- FDC 1/3231 FDC Part1 of 8 special notice. For U.S. Operators: Civil aircraft operations into Afghanistan are not permitted unless authorized.... Participating agencies must understand there is an ongoing military operation in Afghanistan and nonmilitary operations will be conducted at significant risk.... (This goes on for three pages to give details, phone numbers, and e-mail for the U.S. Central Command should you feel compelled to divert from Bradford into the area of conflict. You've likely noticed that this is beyond the range of most GA aircraft.)
Of course, if you're not going to Afghanistan, perhaps Salt Lake City is of interest.
- FDC 1/3338...In conjunction with the 2002 Winter Olympic Games, the FAA will be issuing special traffic management programs and temporary flight restrictions.... (See previous range comment.)
Why does the Flight Data Center feel compelled to warn a domestic flight in the Mid-Atlantic region about flight operations in Afghanistan, the winter Olympics in Utah, and routing changes in the Gulf of Mexico? While we're fussing, in local notams, it is curious that an unlit tower, 258 feet agl, 15 miles from an airport not on the route is deemed worthy of notice. Anyone flying that low, at night, in normal flight operations, that far from an airport may find any number of unpleasant surprises. The legalities are perfectly clear, which is precisely why this system needs a large injection of common sense.
In all, the briefing included more than 130 FDC notams and 34 local notams. Unfortunately, a critical notam, the enlargement of P-40, was buried in the effluent from the printer, which when taped together was more than 35 feet long. Now that's what I call a briefing! It is only outdone by that great annual American paper chase, the marvelously incomprehensible and voluminous IRS Form 1040.
Rather than just throw rocks, I'd like to propose a few suggestions for improving notams. Make them geographically pertinent; just like weather reports, we only need notams in the trip zone. Make them altitude pertinent—most unlit towers less than 300 feet tall that are located more than three miles from the airport are irrelevant unless you're flying a helicopter. Make them operationally relevant—VFR flights do not need IFR notams. Make them understandable. Describe the notam in plain language, not in code or legal jargon. I'm sure you can think of something to add to the list.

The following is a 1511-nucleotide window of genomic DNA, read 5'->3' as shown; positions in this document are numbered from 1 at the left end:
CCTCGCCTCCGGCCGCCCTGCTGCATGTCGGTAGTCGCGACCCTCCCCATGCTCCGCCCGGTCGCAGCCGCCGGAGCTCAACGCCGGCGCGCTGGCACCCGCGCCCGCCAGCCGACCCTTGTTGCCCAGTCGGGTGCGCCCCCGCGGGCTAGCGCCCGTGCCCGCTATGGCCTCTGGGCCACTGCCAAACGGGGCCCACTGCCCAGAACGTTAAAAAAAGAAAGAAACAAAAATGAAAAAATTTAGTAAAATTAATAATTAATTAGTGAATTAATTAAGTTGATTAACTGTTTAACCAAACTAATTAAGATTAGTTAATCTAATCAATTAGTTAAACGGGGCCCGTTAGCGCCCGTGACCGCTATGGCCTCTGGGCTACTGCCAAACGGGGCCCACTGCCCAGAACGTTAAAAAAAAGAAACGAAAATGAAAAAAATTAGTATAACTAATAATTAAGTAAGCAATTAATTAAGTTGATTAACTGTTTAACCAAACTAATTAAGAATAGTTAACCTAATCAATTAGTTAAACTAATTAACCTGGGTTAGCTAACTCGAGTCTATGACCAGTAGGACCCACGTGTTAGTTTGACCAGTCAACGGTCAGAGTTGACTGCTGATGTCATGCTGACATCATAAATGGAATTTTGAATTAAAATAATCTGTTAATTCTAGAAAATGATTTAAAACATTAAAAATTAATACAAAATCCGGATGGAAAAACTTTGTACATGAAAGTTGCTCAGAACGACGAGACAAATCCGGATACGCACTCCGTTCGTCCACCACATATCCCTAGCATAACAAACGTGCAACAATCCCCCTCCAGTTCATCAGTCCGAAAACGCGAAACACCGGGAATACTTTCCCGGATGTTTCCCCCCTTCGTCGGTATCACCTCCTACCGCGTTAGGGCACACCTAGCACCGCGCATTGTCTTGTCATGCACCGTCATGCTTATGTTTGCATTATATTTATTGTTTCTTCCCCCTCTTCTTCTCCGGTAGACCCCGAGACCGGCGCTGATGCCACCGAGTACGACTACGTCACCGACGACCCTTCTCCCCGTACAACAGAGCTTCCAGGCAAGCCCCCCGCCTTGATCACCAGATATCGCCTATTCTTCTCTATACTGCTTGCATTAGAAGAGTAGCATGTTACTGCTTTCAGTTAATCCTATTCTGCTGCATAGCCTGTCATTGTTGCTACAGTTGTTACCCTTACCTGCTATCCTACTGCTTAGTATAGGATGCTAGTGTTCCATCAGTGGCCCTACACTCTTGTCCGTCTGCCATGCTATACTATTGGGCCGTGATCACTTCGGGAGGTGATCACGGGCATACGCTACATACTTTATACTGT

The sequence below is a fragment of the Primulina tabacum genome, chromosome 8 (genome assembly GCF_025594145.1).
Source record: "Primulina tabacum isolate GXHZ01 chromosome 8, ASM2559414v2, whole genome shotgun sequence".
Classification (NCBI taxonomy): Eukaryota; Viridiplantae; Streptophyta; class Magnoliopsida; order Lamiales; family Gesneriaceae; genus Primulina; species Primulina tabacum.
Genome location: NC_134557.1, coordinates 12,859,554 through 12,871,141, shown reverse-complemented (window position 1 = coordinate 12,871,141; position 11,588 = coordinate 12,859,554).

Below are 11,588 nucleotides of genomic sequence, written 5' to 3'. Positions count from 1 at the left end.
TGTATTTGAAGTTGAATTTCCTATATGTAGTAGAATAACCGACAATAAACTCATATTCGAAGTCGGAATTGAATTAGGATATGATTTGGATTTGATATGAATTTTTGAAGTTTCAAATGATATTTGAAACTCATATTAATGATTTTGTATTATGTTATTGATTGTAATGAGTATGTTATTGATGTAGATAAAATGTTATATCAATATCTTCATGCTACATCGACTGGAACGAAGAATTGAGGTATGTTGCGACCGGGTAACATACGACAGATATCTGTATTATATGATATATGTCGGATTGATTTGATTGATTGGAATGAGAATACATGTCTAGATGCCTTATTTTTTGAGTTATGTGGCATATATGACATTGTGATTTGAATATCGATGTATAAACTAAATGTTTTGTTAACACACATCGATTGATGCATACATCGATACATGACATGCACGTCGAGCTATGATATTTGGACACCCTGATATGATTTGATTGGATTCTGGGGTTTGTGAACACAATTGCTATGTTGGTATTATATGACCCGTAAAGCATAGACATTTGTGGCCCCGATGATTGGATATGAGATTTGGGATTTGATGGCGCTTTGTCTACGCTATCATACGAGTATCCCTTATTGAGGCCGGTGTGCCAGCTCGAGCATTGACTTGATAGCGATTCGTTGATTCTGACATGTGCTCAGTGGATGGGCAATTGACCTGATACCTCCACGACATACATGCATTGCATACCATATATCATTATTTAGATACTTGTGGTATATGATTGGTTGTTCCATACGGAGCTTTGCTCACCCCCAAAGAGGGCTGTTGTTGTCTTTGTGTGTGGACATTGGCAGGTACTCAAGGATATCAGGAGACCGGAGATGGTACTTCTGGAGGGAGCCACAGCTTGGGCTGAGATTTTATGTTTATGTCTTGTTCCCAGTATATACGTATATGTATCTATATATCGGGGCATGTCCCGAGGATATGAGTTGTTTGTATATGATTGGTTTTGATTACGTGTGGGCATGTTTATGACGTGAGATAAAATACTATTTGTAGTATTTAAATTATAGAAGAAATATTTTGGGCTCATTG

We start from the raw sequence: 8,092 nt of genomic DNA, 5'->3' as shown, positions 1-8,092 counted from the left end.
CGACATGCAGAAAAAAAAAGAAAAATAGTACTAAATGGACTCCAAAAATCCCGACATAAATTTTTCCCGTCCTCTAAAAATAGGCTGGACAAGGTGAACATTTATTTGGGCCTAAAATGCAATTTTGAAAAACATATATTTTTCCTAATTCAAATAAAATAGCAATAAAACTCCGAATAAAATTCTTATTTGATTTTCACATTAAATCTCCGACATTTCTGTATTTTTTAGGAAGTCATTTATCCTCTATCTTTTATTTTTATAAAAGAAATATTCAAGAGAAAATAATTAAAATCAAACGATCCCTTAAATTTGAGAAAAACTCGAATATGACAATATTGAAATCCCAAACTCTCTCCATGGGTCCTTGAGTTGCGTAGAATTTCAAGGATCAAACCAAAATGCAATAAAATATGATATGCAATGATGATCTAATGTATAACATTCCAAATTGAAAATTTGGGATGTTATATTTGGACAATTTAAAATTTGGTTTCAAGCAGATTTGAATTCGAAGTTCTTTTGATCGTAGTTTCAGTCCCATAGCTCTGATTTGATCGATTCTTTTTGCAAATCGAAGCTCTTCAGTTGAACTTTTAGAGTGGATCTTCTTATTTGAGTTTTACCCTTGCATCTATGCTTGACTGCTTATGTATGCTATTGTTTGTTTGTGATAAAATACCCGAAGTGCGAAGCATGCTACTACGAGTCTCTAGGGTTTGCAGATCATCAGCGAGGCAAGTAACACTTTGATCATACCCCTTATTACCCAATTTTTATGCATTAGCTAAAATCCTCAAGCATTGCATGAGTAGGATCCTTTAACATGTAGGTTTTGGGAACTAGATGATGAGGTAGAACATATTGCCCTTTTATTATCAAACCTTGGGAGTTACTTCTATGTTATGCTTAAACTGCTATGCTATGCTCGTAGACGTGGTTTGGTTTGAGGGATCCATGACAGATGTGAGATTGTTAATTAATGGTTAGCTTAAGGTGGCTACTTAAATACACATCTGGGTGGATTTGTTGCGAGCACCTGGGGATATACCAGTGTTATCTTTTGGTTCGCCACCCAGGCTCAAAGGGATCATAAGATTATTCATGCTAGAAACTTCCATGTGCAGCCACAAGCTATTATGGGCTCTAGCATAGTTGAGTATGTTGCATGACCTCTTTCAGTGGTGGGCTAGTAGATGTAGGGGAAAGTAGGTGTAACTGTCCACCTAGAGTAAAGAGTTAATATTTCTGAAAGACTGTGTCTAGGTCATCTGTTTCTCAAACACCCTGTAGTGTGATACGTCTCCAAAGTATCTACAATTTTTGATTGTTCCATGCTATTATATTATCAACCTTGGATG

This diatribe would amount to little more than bureaucrat bashing if it weren't for the fact that pilots are losing flight privileges; FAA inspectors, police, and Secret Service agents are wasting critical time; and most important, somebody may get shot down or miss an operationally critical notice because it was nearly impossible to find! Another possibility is that with so many inadvertent, innocent violations, a terrorist might actually be successful if we let our guard down. Let's make it much harder to be ill-informed.
Lest you think that the government is at all casual about this, here is the guidance that was issued in September from the FAA's Office of General Counsel to flight standards inspectors: "Under current agency policy, we expect your offices to propose a certificate suspension in the range of 150 to 240 days for a single inadvertent, first-time violation." The punishment seems a bit severe, especially when a pilot has no prior incidents. Before the attacks, most airspace infractions were handled administratively. The pilot received remedial training and was on probation for two years. If there were no further problems, his or her record was expunged. That's a much better way to deal with first offenses. Educate and rehabilitate the errant souls—most of them are trainable! According to one FAA Safety Program manager who has administered many of these remedial sessions, there was not one repeat offense during probation in the years she has conducted this program. That's impressive.
Most pilots earnestly want to avoid tangling with the FAA and Secret Service. If convicted, at least at the moment, you can be sure you will lose your flight privileges and you may get a permanent scar on your record. For career-oriented types, a violation is frequently the coup de grâce for any airline or corporate flying job. For the rest of us, insurance underwriters look long and hard at pilots who have been tagged.
There are four thoughts I'd like you to take away from this discussion: Check notams for every flight and do it just prior to departure. Do not skirt restricted and prohibited areas by slim margins. The government should fix the notam system so it is usable—the current iteration is unworkable. If you should be so unfortunate as to be intercepted, squawk 7700, get on 121.5 immediately, if you're not already monitoring it, and go wherever the interceptors take you. There will be plenty of time for explanations after landing.
See also the index of "Safety Pilot" articles, organized by subject.